Among those who laid their poppy tributes was RAF Coningsby Wing Commander Peter Wallace and 100 Squadron Association member John Ginger Stevens, the only person at the ceremony who served in a bomber during the Second World War.
The service, which also included a prayer from the North Thoresby vicar, the Rev Bob Emms, was brought to a spectacular close by the only surviving Lancaster bomber in commission today, which made five flyovers.
It was the same famous plane that dropped one million poppies at The Mall outside Buckingham Palace at a VE Day service in July.
Mr Stevens had travelled from Surrey to pay his respects.
The 80-year-old said: "When you get a day like this a five-hour drive is nothing.
"It is amazing because this is the year the Lancaster gets its overhaul.
"It will be given the number of “100 Squadron” this year.
"This is its last appearance before that so it is very special."
Hamilton artist Alan Potter was the man behind the redevelopment of the village green.
He had help from school children and members of the community during the design of the area.
There are 12 special mosaics designed by North Thoresby Primary pupils around the central memorial display, special railings and benches.
He is pleased with how the area is looking, which was done as part of the village's development programme.
Mr Potter said: "I looked at the history of the town and the plane crash was arguably the most significant event in its history.
"Also a lot of people here wanted it to be the subject for the village green when we held public meetings."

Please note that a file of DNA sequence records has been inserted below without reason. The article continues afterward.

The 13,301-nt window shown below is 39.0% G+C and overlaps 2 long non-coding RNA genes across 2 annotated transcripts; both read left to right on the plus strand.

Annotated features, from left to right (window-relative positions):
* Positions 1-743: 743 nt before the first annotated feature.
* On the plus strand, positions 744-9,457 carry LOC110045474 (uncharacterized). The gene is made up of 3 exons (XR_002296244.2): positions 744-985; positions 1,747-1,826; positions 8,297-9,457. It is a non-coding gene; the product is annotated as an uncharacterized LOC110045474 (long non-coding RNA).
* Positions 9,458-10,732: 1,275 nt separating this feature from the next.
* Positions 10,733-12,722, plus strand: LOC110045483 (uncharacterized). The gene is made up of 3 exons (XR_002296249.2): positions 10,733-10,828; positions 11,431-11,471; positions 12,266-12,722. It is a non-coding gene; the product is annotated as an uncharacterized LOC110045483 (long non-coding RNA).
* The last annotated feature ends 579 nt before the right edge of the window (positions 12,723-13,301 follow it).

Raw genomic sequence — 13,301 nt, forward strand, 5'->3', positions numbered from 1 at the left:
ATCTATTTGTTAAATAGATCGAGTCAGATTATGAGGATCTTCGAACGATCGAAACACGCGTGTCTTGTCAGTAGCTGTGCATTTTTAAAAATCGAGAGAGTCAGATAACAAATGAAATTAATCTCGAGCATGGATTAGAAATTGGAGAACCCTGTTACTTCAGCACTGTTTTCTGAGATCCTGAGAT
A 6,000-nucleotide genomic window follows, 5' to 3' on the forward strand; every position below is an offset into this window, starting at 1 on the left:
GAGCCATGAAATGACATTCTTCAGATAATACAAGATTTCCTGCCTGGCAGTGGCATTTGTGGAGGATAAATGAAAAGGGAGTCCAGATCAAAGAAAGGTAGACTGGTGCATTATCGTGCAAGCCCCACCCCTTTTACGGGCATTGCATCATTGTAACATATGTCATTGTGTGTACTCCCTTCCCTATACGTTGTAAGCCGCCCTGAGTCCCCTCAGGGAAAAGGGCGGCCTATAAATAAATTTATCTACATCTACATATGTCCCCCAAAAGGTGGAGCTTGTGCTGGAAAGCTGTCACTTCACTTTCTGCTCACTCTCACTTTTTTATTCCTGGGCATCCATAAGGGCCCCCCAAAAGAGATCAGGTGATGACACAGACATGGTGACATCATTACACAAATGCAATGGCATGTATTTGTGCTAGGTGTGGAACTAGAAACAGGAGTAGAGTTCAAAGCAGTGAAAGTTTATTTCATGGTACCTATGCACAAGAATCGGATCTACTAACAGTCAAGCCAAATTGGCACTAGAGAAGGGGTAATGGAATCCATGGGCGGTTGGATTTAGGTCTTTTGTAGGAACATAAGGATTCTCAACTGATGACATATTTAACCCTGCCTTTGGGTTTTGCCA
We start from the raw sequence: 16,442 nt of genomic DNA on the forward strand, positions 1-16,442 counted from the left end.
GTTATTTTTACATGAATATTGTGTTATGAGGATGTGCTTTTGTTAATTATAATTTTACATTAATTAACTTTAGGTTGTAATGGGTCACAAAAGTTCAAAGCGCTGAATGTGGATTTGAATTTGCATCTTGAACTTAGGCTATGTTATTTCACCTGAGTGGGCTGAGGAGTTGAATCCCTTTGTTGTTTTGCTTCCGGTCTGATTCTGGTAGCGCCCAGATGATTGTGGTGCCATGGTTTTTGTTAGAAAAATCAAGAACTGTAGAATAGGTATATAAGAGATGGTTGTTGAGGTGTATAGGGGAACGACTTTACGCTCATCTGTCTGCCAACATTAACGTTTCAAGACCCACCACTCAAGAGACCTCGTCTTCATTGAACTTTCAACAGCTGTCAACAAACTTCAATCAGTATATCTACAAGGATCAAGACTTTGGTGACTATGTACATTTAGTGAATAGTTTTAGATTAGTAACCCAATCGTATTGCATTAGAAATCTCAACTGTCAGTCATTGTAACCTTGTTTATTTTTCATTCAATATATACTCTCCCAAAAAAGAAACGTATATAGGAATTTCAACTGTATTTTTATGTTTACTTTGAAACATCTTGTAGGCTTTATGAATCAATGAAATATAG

DAY IT RAINED TRAGIC DEBRIS
12:30 - 24 September 2005
The recent dedication of a memorial in North Thoresby to eight men who died in a tragic accident on a training flight prompted FRED ROBINSON of Mill Road, Market Rasen, to send in these moving memories of what happened on that fateful day.
Having attended the ceremony for the dedication of the memorial erected for the crew of the Lancaster bomber in the centre of North Thoresby on Sunday, September 4, and to see the large crowds of people who came to show respect for those brave men, was unbelievable. Being interested in incidents like the one which happened on that fateful day, I recorded at the time what my late brother saw on October 4 as it was against the rules to talk about such incidents in public during the war - as "careless talk could cost lives".
He was operating a threshing machine on a farm at Brigsley and was just checking the time on his pocket watch to see if it was break time.
The time was exactly 12.50pm and, at that moment, he heard a terrific explosion at a great height - and debris began falling which resembled a flock of crows falling from the sky, with some large pieces and some tiny fragments. The largest pieces he saw appeared to be red in colour and he presumed they were the fuel tanks.
An aircraft had exploded over Brigsley and Ashby-cum-Fenby. The wreckage was falling in a south-easterly direction towards Grainsby, where two engines fell at the entrance to the park and, at almost three miles away from the explosion, over the village of North Thoresby.
A large piece of wreckage fell in the centre of the village demolishing part of the chapel.
I was told the monument stands only a few steps from where the chapel, which has since been demolished, then stood.
The memorial is the property of the village of North Thoresby, and the local council will be responsible for its upkeep. It is expected that every year a memorial service and fly past will be conducted by the Battle of Britain flight.
Much of the work to organise this new memorial was carried out by Mr. David Barnett,
“Langholme”, The Square, North Thoresby, Lincolnshire, DN36 5QL, in conjunction with the Lincolnshire Aircraft Recovery Group.